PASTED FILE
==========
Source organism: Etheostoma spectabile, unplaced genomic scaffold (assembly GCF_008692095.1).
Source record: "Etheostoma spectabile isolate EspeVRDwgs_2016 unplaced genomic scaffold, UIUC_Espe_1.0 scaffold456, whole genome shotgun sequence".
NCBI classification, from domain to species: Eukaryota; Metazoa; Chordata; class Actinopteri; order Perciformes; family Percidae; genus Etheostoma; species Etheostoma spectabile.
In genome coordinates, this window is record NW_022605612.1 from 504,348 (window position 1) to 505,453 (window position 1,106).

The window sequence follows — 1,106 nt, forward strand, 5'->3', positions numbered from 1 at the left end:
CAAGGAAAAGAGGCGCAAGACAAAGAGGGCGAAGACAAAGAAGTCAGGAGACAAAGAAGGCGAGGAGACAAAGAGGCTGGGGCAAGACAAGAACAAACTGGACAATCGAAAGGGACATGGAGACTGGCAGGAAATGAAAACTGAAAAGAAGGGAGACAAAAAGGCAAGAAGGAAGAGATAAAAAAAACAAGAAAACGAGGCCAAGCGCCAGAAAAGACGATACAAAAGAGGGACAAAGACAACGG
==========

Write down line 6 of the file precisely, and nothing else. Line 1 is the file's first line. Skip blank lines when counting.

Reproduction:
CAAGGAAAAGAGGCGCAAGACAAAGAGGGCGAAGACAAAGAAGTCAGGAGACAAAGAAGGCGAGGAGACAAAGAGGCTGGGGCAAGACAAGAACAAACTGGACAATCGAAAGGGACATGGAGACTGGCAGGAAATGAAAACTGAAAAGAAGGGAGACAAAAAGGCAAGAAGGAAGAGATAAAAAAAACAAGAAAACGAGGCCAAGCGCCAGAAAAGACGATACAAAAGAGGGACAAAGACAACGG